Journal Article

Comparative measurements of transpiration and canopy conductance in two mixed deciduous woodlands differing in structure and species composition

Mathias Herbst, Paul T. W. Rosier, Michael D. Morecroft and David J. Gowing

in Tree Physiology

Volume 28, issue 6, pages 959-970
Published in print June 2008 | ISSN: 0829-318X
Published online June 2008 | e-ISSN: 1758-4469 | DOI: http://dx.doi.org/10.1093/treephys/28.6.959
Comparative measurements of transpiration and canopy conductance in two mixed deciduous woodlands differing in structure and species composition

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Transpiration of two heterogeneous broad-leaved woodlands in southern England was monitored by the sap flux technique throughout the 2006 growing season. Grimsbury Wood, which had a leaf area index (LAI) of 3.9, was dominated by oak (Quercus robur L.) and birch (Betula pubescens L.) and had a continuous hazel (Corylus avellana L.) understory. Wytham Woods, which had an LAI of 3.6, was dominated by ash (Fraxinus excelsior L.) and sycamore (Acer pseudoplatanus L.) and had only a sparse understory. Annual canopy transpiration was 367 mm for Grimsbury Wood and 397 mm for Wytham Woods. These values were similar to those for beech (Fagus sylvatica L.) plantations in the same region, and differ from one another by less than the typical margin of uncertainty of the sap flux technique. Canopy conductance (gc), calculated for both woodlands by inverting the Penman-Monteith equation, was related to incoming solar radiation (RG) and the vapor pressure deficit (D). The response of gc to RG was similar for both forests. Both reference conductance (gcref), defined as gc at D = 1 kPa, and stomatal sensitivity (–m), defined as the slope of the logarithmic response curve of gc to D, increased during the growing season at Wytham Woods but not at Grimsbury Wood. The –m/gcref ratio was significantly lower at Wytham Woods than at Grimsbury Wood and was insufficient to keep the difference between leaf and soil water potentials constant, according to a simple hydraulic model. This meant that annual water consumption of the two woodlands was similar despite different regulatory mechanisms and associated short-term variations in canopy transpiration. The –m/gcref ratio depended on the range of D under which the measurements were made. This was shown to be particularly important for studies conducted under low and narrow ranges of D.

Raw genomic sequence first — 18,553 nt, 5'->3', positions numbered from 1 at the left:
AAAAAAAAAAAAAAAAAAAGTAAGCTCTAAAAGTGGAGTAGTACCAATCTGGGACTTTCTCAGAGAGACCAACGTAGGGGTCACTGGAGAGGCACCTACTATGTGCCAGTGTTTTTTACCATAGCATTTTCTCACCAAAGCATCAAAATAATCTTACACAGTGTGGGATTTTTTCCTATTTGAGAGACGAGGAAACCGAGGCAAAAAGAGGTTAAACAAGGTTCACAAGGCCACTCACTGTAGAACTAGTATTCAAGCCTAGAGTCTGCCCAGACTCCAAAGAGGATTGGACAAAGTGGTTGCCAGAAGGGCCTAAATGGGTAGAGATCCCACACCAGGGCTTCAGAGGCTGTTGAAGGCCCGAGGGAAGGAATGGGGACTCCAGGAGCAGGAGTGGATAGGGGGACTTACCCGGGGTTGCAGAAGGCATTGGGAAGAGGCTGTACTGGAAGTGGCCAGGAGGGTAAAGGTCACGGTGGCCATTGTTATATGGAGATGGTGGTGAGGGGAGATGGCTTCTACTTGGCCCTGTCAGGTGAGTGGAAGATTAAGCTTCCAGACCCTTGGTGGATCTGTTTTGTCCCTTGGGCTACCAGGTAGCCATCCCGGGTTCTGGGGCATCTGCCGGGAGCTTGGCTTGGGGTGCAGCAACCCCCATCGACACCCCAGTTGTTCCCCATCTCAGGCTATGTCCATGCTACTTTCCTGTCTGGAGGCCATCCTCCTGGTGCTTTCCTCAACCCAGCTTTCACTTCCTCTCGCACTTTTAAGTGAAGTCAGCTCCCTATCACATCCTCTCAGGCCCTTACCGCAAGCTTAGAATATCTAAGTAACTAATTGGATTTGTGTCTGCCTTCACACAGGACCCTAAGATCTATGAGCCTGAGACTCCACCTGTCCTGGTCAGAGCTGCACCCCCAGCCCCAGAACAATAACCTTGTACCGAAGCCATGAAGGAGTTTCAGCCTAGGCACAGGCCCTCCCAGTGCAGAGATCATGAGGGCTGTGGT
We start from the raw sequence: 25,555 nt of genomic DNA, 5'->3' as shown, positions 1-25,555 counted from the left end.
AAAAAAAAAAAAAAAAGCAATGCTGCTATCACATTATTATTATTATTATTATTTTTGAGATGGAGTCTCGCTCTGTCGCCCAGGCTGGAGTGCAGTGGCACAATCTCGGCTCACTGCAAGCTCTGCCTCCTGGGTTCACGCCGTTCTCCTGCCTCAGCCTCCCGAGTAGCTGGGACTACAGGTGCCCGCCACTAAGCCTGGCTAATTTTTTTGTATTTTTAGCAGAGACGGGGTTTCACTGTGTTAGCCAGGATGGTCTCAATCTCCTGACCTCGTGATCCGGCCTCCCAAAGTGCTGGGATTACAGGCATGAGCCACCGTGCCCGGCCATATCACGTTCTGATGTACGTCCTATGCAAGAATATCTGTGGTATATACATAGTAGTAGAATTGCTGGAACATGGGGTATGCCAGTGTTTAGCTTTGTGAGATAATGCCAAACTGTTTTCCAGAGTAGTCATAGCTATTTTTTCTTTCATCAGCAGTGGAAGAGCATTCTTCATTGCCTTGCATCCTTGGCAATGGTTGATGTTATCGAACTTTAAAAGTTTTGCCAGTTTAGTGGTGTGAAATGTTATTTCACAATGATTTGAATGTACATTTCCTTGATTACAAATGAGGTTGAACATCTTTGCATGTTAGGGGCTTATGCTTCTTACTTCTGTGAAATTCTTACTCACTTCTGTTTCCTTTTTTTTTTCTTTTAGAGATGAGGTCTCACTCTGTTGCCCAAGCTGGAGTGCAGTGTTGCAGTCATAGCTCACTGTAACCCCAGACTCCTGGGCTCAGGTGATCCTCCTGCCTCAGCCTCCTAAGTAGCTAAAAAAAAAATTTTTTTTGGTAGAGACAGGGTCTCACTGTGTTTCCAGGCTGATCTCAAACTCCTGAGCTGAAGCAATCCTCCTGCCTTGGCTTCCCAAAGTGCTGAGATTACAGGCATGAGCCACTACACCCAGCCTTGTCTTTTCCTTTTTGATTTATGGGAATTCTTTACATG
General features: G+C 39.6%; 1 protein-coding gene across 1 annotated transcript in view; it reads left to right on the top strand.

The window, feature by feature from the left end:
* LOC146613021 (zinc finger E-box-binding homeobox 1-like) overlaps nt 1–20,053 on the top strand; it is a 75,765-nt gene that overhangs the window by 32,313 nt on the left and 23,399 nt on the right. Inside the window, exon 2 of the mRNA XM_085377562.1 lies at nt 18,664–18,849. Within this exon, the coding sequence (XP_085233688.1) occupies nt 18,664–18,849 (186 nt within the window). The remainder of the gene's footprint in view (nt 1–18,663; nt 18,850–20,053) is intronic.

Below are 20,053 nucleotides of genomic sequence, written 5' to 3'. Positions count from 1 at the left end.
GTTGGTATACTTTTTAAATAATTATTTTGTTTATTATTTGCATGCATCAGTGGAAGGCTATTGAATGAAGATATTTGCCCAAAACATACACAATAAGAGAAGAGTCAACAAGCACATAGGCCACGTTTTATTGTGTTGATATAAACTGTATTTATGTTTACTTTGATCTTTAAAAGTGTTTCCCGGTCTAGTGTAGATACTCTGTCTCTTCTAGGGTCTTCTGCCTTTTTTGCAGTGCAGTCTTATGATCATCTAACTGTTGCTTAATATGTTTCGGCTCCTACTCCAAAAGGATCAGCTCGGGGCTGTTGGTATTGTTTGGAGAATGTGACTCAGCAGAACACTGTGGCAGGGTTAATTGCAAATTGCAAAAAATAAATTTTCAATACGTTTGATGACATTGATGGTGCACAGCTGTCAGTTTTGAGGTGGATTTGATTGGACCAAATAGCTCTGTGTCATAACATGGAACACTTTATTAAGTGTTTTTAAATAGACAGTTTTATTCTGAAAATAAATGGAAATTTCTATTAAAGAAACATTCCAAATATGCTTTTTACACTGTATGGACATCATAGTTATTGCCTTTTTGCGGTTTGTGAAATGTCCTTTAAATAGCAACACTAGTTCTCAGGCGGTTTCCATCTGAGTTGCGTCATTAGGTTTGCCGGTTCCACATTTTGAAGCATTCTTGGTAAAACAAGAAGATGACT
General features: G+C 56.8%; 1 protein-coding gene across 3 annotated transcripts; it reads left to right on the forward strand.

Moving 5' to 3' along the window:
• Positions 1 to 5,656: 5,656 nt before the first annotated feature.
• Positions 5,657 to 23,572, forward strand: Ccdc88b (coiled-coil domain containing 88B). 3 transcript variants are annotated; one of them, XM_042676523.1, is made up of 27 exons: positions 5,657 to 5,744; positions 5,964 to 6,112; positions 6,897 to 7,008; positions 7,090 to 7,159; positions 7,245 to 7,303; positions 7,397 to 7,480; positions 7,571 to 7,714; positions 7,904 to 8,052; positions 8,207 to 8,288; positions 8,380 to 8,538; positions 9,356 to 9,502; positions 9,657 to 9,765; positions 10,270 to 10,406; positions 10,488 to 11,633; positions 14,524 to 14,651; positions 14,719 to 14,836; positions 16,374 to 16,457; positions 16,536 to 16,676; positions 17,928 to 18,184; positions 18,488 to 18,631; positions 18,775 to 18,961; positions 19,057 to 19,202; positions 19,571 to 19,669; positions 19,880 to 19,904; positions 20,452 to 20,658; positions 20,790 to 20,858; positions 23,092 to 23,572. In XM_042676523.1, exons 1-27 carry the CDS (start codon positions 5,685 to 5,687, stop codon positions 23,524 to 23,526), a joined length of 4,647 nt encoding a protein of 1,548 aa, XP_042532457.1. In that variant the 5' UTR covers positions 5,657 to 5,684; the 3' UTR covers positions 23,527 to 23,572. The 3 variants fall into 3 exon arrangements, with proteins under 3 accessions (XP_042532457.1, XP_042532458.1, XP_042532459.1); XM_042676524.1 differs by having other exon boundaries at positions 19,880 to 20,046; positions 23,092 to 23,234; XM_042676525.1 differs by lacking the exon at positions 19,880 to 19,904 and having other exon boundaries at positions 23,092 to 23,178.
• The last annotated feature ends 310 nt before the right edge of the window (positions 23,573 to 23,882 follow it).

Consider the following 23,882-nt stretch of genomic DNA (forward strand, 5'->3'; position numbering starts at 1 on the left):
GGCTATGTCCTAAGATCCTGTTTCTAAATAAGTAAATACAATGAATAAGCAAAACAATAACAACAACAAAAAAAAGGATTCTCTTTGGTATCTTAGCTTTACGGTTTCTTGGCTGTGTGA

Keywords: broad-leaved woodland; heterogeneous forest; potential evaporation; sap flux; seasonality; stomatal sensitivity

Journal Article.  0 words. 

Subjects: Plant Sciences and Forestry

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